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Wednesday, March 22, 2017

Caught on Camera: Sun Glare

Sun glare is traditionally the enemy of color light signaling.  For years it has been the go to excuse for stop signal violations and one of the driving forces behind cab signaling (right up there with fog).  However catastrophic sun glare is good for bringing out the true colors of color light signals because it happens to illuminate the colored glass filters that gives each old school incandescent bulb its charm.

B&O CPLs are really the best when it comes to front-lighting.  Not only are their colorful, but their large lens diameter really gives one that Christmas Tree effect.  This photo was taken at NA tower, north of Cincinnati.  The sun glare is so bad that even the Darth Vader mast in the back is getting into the action.   Interestingly enough you can still tell what aspects are being displayed, even if you have to work at it. 

Now I like this Seaboard System shot because you have almost exactly one of every color, Green, Yellow, Lunar White and Red.  Most notable are the filter colors for green and lunar white.  Both clearly have a blue bias to them so that the warm white incandescent bulb light will show properly.  It's the difference between additive color and subtractive color. The glare also lets us tell, at a glance, that trains exit the siding at Restricted speed.  Something that will likely be remedied after the impending re-signaling.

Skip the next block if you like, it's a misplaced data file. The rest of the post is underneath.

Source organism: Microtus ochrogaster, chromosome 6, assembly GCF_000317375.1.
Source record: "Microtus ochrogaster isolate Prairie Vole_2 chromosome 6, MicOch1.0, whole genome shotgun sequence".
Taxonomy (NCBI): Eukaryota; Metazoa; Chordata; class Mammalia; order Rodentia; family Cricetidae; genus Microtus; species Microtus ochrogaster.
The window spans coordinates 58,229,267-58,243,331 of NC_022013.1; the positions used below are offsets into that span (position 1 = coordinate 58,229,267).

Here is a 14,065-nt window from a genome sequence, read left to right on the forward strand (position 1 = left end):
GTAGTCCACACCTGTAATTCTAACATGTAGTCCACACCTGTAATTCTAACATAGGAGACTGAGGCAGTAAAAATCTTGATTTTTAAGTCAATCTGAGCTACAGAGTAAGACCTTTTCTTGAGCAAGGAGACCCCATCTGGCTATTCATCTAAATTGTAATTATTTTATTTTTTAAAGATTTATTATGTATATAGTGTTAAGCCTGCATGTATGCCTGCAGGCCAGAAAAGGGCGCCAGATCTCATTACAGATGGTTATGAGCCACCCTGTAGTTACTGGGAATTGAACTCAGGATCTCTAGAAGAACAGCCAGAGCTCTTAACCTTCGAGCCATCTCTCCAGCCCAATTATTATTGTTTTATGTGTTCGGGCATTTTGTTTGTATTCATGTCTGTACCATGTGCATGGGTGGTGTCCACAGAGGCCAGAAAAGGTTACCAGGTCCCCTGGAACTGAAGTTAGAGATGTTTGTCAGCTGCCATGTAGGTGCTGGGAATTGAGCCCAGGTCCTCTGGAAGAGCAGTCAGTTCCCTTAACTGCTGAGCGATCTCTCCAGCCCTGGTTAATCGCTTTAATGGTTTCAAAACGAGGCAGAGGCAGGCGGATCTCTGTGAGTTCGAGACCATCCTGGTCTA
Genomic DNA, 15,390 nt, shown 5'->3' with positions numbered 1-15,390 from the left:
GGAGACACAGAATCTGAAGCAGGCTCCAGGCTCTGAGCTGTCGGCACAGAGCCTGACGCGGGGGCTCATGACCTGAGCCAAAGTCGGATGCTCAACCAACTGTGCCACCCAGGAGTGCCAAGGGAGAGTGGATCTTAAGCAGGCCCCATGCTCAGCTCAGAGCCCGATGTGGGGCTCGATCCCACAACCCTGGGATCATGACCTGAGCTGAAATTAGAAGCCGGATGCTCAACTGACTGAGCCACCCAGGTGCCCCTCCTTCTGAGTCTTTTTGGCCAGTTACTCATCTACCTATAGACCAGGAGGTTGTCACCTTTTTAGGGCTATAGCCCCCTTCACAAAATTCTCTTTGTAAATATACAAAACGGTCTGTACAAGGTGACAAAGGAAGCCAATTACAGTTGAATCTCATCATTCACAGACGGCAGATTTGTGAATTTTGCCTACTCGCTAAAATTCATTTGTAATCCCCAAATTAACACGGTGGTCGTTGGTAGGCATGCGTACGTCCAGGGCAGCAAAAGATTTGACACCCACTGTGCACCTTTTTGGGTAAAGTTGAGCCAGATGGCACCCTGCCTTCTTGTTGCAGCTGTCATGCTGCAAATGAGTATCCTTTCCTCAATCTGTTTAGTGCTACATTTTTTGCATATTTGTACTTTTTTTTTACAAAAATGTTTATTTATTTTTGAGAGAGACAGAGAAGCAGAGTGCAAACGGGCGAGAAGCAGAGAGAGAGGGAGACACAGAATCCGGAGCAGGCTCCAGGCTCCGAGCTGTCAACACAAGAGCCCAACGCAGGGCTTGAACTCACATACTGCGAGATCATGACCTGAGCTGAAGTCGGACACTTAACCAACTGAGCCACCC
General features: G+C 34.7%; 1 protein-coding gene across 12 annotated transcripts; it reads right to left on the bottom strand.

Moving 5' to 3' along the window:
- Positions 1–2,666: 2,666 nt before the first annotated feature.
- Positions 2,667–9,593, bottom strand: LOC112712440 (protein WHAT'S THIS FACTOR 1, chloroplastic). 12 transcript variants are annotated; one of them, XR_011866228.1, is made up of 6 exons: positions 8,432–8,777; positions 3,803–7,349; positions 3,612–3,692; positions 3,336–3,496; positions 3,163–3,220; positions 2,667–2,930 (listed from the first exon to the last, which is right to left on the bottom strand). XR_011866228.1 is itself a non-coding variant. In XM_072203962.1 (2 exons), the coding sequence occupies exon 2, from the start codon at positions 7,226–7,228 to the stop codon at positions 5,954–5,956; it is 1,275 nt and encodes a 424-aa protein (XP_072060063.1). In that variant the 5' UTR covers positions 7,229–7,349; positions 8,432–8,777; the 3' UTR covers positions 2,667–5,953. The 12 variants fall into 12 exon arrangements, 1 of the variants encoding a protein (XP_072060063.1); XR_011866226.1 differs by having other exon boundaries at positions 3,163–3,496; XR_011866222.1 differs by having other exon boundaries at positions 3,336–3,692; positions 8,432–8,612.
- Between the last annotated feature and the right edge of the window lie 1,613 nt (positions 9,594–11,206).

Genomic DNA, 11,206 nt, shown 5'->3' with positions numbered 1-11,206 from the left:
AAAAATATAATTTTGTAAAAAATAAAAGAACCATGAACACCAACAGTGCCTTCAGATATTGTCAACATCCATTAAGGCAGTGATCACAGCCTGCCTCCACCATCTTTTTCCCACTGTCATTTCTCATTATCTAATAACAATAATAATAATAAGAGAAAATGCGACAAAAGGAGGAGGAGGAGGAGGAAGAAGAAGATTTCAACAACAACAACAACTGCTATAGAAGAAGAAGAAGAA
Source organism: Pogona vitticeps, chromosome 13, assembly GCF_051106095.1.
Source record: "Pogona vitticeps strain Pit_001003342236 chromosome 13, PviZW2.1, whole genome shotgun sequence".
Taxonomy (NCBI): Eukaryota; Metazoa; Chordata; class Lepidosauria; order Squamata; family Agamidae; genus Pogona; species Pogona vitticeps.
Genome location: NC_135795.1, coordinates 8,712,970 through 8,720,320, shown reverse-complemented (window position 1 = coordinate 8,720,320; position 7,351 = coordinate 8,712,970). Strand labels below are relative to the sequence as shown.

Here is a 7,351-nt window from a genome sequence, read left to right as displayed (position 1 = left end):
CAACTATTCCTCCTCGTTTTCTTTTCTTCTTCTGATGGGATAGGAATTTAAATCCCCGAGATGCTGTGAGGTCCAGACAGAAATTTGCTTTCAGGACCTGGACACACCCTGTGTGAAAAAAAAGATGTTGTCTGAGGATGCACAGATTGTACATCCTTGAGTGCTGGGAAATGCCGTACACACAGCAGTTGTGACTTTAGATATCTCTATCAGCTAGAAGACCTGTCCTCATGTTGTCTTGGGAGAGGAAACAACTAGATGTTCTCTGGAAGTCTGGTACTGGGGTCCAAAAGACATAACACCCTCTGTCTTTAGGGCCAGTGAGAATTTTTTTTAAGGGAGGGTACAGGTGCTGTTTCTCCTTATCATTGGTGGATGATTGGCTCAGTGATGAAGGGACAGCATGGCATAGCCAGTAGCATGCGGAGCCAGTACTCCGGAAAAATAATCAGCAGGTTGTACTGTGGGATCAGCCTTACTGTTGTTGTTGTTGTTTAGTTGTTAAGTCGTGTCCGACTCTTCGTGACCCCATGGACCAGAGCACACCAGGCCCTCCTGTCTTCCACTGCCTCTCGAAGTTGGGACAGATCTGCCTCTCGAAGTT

The B&O CPLs and US&S N series are some of the best for sun glare shots because the shades are so small.   Both searchlights and PRR PL's lack a glare responce because of elaborate lensing systems.  To prevent even worse instances of phantom aspects, color lights have no internal reflection, however both PRR PLs and searchlights do, to increase the range of their low power bulbs.  That in turn requires anti-glare countermeasures that reduces the photographic effect.

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